QUESTION: In cleaning out my grandfather's barn, we came across the safe that was in my great-grandfather's grocery store. There are no identifying markings on it. The only numbers we can find are etched into the end of the handle. Those are V221. We estimate the age of the safe to be near 100 years old. This is such an amazing find for our family. We are just trying to figure out brand, etc. in an attempt to maybe get it open. My father does remember opening it years and years ago and he swears it was only a 2 number combination????
Thank you in advance for any thoughts you might have.
ANSWER: Hi Katie,
I noticed a rather large hammer in the photo - hopefully this is NOT part of your opening attempts! If the safe IS over 100 years old, then it is going to be an antique. Regardless of if anything is in the safe or not, damaging an antique safe will also ruin any of "ITS" potential value.
While I would be more than happy to look at the safe to try to ID it for you, most of the exterior identifying features may be gone, which means that an actual ID may not be possible until the safe is open, though we can possibly narrow it down.
Safes similar to this one either had three or four wheel locks. While it is possible to set the combinations on one or two numbers to make it easier for the owner to open, this isn't generally done. With a three wheel lock and a 100 number dial, you have a possible 1,000,000 combinations available. The four wheel lock has 100,000,000 possible combinations.
Bottom line - if you don't have a combination, and you don't know which lock you have - you really don't have a starting point. This means that short of testing ALL of the possible combinations, which on a four wheel lock could take about 530 years - testing 500 combinations each and every day - your best bet is to have a trained safe technician from a local safe company open the safe for you. Note: I never recommend using locksmiths for safe work, especially on antique safes, as they generally don't have the training, knowledge or tools to open the safe without causing excessive damage, and/or charging exorbant fees.
Check your yellow pages under safes & vaults for local companies. Or you can let me know where you and/or the safe are located (zipcode) and I'll see who I might know or recommend in your area.
As mentioned I would be more than happy to look at your safe. Please send me as many of the requested photos as possible, though some may not be available until the safe is actually open.
In order to answer specific questions, identify, evaluate or appraise your safe, I'm going to need photos. They should include full exterior and interior. Detail photos should include pictures of the dial, handles, hinges, artwork, locks, bolt work, castors, cabinetry and any special details or damage. Note: You may have to remove the back panel on the door to gain access to the lock & bolt work – I will need these pics.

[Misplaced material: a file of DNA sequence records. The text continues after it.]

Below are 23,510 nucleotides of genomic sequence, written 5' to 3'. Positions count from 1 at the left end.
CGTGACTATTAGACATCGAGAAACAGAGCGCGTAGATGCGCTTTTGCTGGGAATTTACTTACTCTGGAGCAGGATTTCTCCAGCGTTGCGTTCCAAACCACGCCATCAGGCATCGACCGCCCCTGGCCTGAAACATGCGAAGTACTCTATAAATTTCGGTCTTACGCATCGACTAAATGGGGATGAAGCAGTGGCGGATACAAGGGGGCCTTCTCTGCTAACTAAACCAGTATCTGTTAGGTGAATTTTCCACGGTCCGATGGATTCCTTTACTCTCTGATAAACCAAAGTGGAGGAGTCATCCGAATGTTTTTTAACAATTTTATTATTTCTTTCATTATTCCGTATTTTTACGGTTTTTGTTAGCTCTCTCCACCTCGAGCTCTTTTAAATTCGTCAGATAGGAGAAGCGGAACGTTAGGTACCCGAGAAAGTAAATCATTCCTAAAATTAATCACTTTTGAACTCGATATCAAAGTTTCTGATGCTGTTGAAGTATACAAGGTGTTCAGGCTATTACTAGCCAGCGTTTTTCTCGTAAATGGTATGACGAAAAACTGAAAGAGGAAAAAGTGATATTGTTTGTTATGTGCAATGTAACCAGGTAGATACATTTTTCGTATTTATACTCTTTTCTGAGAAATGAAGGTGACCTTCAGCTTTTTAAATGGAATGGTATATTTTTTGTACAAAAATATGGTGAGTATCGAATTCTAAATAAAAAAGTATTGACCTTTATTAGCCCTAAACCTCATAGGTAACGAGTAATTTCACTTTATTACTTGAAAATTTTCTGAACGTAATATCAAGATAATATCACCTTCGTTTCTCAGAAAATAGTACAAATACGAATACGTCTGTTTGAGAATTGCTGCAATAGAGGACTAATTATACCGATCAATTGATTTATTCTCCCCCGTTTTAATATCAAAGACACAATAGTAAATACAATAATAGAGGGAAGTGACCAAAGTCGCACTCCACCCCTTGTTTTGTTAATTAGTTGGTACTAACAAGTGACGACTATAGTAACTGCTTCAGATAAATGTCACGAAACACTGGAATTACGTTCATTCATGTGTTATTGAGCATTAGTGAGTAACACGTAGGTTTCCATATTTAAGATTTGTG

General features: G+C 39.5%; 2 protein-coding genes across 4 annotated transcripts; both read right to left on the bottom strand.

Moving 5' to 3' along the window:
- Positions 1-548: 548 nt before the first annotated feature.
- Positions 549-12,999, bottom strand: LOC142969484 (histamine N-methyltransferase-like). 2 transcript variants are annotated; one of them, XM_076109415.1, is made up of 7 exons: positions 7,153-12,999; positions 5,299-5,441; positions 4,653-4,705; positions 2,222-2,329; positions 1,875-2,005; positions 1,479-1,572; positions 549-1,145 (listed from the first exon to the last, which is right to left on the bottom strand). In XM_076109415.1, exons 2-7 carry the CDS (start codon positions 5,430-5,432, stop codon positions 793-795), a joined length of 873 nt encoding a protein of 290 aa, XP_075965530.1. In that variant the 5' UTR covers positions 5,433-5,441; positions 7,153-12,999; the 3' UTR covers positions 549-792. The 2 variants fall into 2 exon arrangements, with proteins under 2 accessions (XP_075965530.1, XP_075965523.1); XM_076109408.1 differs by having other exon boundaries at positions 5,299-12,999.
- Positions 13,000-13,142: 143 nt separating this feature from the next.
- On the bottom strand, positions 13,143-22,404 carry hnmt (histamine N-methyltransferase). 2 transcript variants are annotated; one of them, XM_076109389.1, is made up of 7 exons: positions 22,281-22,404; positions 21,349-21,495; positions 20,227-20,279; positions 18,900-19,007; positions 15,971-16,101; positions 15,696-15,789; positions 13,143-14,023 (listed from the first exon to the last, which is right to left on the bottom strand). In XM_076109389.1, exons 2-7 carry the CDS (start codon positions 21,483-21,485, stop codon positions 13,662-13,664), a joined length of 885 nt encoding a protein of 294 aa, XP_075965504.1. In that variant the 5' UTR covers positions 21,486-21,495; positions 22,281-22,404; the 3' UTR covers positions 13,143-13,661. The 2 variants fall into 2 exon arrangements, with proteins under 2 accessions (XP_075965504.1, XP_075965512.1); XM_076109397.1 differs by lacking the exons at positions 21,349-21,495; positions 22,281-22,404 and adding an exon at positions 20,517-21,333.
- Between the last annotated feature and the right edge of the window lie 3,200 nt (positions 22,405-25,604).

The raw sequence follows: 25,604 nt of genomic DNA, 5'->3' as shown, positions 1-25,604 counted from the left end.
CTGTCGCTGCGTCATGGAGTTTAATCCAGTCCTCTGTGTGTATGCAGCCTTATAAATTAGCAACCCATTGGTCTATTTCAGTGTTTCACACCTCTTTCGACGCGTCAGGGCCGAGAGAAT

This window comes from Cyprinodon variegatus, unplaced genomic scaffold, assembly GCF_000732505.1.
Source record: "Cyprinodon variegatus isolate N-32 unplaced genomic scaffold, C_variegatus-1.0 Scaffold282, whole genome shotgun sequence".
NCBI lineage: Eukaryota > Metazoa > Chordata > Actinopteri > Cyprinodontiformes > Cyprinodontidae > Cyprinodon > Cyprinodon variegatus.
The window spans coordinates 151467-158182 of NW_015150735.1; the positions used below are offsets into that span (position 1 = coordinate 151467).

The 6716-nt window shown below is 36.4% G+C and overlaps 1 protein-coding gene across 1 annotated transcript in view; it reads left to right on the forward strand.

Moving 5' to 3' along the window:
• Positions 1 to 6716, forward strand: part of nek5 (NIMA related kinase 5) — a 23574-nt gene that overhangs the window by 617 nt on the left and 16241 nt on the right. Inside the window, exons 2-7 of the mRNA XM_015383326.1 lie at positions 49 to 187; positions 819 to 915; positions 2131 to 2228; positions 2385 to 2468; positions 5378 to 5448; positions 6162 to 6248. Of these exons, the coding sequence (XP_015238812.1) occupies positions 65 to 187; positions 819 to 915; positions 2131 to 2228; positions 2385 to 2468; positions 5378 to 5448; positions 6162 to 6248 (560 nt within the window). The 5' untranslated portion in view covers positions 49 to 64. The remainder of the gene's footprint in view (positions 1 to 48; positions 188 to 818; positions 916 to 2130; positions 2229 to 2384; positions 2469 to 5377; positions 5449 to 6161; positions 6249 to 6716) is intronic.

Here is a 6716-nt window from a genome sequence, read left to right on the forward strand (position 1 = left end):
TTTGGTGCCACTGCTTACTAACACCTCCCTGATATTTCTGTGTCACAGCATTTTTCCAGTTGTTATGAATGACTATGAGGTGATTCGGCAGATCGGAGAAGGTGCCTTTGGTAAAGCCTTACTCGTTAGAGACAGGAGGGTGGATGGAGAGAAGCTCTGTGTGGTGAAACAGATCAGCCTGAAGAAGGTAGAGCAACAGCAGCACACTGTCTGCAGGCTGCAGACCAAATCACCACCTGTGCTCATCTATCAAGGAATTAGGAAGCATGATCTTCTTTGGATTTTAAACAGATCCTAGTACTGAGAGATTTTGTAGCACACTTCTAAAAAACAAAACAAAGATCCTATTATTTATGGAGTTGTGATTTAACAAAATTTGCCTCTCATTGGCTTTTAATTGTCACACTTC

If you have a particular detail that you have a question about, I will need a photo of it along with your question.
I will also need to see any documentation that you have in regards to your safe. If your safe has a unique historical perspective, you should be able to document this with letters, newspaper articles or photos, if not it is simply a story and will have no bearing on the value of your safe.
Please use as high a resolution as possible so that I can examine details of your safe. Pictures which are low resolution, out of focus, or from a distance don’t help when we try to evaluate the container. Note: with higher resolution, you may only be able to send 2-4 pictures per email, depending on the size of the file, I have a 12mb limit per email. If photos are larger than 2mb each, you may only be able to send 2 or 3 photos per email, requiring several emails.
Please don’t send me “cell phone” photos, unless they are very clear and of sufficient resolution. Also, please don’t use online, internet photo drops as most of these also don’t allow me to easily access the photos for examination. Send the pics directly to me, while this may be more work for you, it will make my job easier.
Please send all of the requested photos to: email@example.com
Note: As I am in the field several days each week, covering a huge service area, I may not get back to your photos immediately, but I will respond as soon as I get an opportunity. Due to field work, emails may tend to get backed up which means I may not answer them immediately.
Our informal evaluation is at no charge, however if you feel you need a formal evaluation or appraisal for insurance, estate sales, donations for tax write offs, or to establish it as an antique, there is an administrative fee for this service.
---------- FOLLOW-UP ----------
I sent the requested photos to your email account listed at the bottom of this page because I had difficulty attaching this to this page. I am concerned they never reached you. Would you be able to recommend a reliable safe expert in the Dayton or Columbus area of Ohio? We are still trying to find someone to help us open the safe. Thank you for your time.
I've been on the road almost consistently over the past two weeks, so my emails at work are pretty backed up. Hopefully I'll be caught up by the end of the week. Sorry but work comes before the free stuff.
The one really good recommendation that I had, died last year so I don't have anyone that I know in that area any longer.
You might try:
Safe Tech of Dayton
937-684-3535 John Johnson
1288 Southlyn Dr
Dayton, OH 45409
You can discuss the opening with him to make sure you are comfortable with his skill level. If you have any questions about proposed methods or costs, feel free to run it by me.
As soon as I get a chance to look at the photos, I'll respond back to that email.